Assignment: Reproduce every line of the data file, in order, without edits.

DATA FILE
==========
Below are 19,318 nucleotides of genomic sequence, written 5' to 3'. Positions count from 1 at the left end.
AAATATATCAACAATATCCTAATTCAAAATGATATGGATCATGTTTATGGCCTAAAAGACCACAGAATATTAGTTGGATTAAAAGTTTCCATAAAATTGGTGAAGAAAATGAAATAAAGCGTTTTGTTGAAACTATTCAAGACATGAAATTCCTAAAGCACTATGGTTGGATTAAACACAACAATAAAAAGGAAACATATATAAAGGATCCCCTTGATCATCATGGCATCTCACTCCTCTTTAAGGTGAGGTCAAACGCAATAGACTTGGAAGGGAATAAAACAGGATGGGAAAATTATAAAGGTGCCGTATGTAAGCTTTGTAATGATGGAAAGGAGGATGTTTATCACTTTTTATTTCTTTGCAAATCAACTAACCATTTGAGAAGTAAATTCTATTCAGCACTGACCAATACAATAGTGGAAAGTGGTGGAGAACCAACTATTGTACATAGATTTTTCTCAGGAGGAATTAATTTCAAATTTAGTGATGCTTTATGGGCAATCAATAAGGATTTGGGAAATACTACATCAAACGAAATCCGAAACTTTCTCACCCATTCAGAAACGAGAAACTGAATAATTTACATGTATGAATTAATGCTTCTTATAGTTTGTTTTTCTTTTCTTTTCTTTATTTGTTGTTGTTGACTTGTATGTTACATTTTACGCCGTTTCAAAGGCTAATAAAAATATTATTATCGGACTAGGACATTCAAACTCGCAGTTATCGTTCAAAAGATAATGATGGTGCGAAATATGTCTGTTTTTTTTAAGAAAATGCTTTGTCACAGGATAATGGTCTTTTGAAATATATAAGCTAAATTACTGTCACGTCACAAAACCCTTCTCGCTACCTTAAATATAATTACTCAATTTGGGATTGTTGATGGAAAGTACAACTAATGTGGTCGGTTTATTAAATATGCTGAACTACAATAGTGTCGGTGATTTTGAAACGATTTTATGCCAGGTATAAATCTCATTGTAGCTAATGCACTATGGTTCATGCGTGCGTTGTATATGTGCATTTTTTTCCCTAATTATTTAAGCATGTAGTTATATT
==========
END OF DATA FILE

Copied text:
Below are 19,318 nucleotides of genomic sequence, written 5' to 3'. Positions count from 1 at the left end.
AAATATATCAACAATATCCTAATTCAAAATGATATGGATCATGTTTATGGCCTAAAAGACCACAGAATATTAGTTGGATTAAAAGTTTCCATAAAATTGGTGAAGAAAATGAAATAAAGCGTTTTGTTGAAACTATTCAAGACATGAAATTCCTAAAGCACTATGGTTGGATTAAACACAACAATAAAAAGGAAACATATATAAAGGATCCCCTTGATCATCATGGCATCTCACTCCTCTTTAAGGTGAGGTCAAACGCAATAGACTTGGAAGGGAATAAAACAGGATGGGAAAATTATAAAGGTGCCGTATGTAAGCTTTGTAATGATGGAAAGGAGGATGTTTATCACTTTTTATTTCTTTGCAAATCAACTAACCATTTGAGAAGTAAATTCTATTCAGCACTGACCAATACAATAGTGGAAAGTGGTGGAGAACCAACTATTGTACATAGATTTTTCTCAGGAGGAATTAATTTCAAATTTAGTGATGCTTTATGGGCAATCAATAAGGATTTGGGAAATACTACATCAAACGAAATCCGAAACTTTCTCACCCATTCAGAAACGAGAAACTGAATAATTTACATGTATGAATTAATGCTTCTTATAGTTTGTTTTTCTTTTCTTTTCTTTATTTGTTGTTGTTGACTTGTATGTTACATTTTACGCCGTTTCAAAGGCTAATAAAAATATTATTATCGGACTAGGACATTCAAACTCGCAGTTATCGTTCAAAAGATAATGATGGTGCGAAATATGTCTGTTTTTTTTAAGAAAATGCTTTGTCACAGGATAATGGTCTTTTGAAATATATAAGCTAAATTACTGTCACGTCACAAAACCCTTCTCGCTACCTTAAATATAATTACTCAATTTGGGATTGTTGATGGAAAGTACAACTAATGTGGTCGGTTTATTAAATATGCTGAACTACAATAGTGTCGGTGATTTTGAAACGATTTTATGCCAGGTATAAATCTCATTGTAGCTAATGCACTATGGTTCATGCGTGCGTTGTATATGTGCATTTTTTTCCCTAATTATTTAAGCATGTAGTTATATT